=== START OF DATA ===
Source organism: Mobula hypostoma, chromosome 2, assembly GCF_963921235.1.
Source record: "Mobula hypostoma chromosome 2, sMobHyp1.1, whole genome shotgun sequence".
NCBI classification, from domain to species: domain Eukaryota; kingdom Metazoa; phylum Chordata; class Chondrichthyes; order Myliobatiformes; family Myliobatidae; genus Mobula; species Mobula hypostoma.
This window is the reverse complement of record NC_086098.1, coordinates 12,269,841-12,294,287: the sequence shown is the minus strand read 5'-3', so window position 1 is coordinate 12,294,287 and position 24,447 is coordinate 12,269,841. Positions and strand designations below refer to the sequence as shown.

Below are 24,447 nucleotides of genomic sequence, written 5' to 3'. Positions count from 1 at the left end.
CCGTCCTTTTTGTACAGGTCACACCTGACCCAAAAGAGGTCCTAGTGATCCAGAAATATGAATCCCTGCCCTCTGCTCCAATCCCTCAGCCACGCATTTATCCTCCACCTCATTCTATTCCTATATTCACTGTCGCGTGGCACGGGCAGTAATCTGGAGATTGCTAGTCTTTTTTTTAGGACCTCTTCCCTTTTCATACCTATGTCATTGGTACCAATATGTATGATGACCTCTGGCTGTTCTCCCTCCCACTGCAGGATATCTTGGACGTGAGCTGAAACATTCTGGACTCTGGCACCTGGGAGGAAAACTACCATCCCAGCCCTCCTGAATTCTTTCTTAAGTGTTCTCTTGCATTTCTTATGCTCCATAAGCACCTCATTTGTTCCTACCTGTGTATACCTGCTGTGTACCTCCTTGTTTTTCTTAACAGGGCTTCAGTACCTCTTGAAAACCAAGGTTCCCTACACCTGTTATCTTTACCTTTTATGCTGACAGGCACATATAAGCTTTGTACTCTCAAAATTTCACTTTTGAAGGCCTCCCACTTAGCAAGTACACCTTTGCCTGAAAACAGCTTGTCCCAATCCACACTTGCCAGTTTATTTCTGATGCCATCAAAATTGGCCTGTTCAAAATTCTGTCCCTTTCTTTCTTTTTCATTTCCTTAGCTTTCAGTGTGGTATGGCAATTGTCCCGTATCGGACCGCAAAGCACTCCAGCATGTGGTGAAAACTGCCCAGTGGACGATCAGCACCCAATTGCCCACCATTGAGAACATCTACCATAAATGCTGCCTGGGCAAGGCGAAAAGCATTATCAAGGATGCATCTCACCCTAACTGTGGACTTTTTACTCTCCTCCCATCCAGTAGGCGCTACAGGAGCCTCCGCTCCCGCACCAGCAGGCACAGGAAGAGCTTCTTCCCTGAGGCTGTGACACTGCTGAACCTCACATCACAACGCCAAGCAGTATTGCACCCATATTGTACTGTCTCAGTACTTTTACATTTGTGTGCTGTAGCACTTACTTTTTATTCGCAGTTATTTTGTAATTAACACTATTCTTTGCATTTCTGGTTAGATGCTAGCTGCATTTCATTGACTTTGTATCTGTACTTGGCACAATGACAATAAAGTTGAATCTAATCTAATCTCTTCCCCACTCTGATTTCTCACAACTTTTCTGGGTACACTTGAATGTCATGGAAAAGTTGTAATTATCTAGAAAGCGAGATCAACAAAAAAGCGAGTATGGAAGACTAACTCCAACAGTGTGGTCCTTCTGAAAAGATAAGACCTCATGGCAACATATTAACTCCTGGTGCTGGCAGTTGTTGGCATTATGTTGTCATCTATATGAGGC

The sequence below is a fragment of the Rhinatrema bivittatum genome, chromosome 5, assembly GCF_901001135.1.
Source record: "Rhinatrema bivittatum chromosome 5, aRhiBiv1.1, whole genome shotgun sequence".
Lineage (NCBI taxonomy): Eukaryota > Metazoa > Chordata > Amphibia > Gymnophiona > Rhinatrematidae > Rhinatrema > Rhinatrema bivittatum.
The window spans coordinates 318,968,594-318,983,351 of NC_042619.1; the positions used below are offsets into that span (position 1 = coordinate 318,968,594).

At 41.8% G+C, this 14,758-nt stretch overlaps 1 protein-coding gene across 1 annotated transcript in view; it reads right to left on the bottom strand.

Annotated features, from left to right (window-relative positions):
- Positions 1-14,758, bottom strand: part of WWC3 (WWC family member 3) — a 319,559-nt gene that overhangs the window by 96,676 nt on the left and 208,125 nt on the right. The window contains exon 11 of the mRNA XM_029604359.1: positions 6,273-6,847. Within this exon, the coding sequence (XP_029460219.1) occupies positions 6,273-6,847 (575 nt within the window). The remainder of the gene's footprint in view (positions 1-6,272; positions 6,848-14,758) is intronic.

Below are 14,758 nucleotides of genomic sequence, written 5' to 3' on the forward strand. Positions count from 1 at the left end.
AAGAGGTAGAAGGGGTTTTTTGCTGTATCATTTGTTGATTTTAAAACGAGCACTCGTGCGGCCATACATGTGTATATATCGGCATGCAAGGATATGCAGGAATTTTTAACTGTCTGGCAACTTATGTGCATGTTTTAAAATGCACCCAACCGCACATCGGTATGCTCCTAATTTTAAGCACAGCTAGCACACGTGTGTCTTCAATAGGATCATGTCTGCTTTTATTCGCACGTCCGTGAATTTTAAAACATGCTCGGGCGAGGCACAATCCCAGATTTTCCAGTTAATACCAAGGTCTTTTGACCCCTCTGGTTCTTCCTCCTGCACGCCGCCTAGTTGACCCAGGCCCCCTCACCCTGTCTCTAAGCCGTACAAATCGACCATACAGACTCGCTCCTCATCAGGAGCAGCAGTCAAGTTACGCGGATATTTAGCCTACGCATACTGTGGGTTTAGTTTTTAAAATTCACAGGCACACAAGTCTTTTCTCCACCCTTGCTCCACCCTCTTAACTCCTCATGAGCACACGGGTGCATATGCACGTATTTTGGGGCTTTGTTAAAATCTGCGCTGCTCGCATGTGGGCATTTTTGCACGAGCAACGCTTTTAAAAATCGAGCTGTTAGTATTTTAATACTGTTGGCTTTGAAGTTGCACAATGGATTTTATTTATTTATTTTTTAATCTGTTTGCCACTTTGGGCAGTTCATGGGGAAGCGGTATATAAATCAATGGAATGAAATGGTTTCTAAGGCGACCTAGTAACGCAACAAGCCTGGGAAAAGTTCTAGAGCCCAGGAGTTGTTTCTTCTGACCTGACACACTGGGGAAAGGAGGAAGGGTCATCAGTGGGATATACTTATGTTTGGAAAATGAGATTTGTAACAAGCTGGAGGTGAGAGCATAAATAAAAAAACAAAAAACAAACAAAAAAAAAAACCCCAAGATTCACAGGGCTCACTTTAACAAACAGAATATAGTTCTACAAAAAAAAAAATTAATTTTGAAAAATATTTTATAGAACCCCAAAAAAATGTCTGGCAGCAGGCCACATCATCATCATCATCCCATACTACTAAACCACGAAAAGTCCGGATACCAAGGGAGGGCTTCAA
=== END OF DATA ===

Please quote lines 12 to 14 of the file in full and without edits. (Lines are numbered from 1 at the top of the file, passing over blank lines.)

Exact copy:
Annotated features, from left to right (window-relative positions):
- Positions 1-14,758, bottom strand: part of WWC3 (WWC family member 3) — a 319,559-nt gene that overhangs the window by 96,676 nt on the left and 208,125 nt on the right. The window contains exon 11 of the mRNA XM_029604359.1: positions 6,273-6,847. Within this exon, the coding sequence (XP_029460219.1) occupies positions 6,273-6,847 (575 nt within the window). The remainder of the gene's footprint in view (positions 1-6,272; positions 6,848-14,758) is intronic.

Below are 14,758 nucleotides of genomic sequence, written 5' to 3' on the forward strand. Positions count from 1 at the left end.